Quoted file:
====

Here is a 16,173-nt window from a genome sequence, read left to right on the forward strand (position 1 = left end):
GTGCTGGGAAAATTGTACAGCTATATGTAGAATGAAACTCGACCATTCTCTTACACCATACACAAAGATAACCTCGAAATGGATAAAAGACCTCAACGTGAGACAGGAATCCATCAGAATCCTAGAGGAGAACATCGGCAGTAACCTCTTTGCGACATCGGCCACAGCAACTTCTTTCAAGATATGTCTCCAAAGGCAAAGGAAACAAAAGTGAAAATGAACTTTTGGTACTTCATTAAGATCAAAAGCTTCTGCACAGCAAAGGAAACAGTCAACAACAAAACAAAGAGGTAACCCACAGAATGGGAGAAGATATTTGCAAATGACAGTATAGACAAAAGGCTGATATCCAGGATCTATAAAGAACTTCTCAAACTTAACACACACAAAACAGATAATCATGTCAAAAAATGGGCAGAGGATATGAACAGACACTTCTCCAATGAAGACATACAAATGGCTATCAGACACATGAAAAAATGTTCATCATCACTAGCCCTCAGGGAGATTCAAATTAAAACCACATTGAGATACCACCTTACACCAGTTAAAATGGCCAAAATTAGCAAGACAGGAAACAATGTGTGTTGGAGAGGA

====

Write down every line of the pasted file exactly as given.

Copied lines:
Here is a 16,173-nt window from a genome sequence, read left to right on the forward strand (position 1 = left end):
GTGCTGGGAAAATTGTACAGCTATATGTAGAATGAAACTCGACCATTCTCTTACACCATACACAAAGATAACCTCGAAATGGATAAAAGACCTCAACGTGAGACAGGAATCCATCAGAATCCTAGAGGAGAACATCGGCAGTAACCTCTTTGCGACATCGGCCACAGCAACTTCTTTCAAGATATGTCTCCAAAGGCAAAGGAAACAAAAGTGAAAATGAACTTTTGGTACTTCATTAAGATCAAAAGCTTCTGCACAGCAAAGGAAACAGTCAACAACAAAACAAAGAGGTAACCCACAGAATGGGAGAAGATATTTGCAAATGACAGTATAGACAAAAGGCTGATATCCAGGATCTATAAAGAACTTCTCAAACTTAACACACACAAAACAGATAATCATGTCAAAAAATGGGCAGAGGATATGAACAGACACTTCTCCAATGAAGACATACAAATGGCTATCAGACACATGAAAAAATGTTCATCATCACTAGCCCTCAGGGAGATTCAAATTAAAACCACATTGAGATACCACCTTACACCAGTTAAAATGGCCAAAATTAGCAAGACAGGAAACAATGTGTGTTGGAGAGGA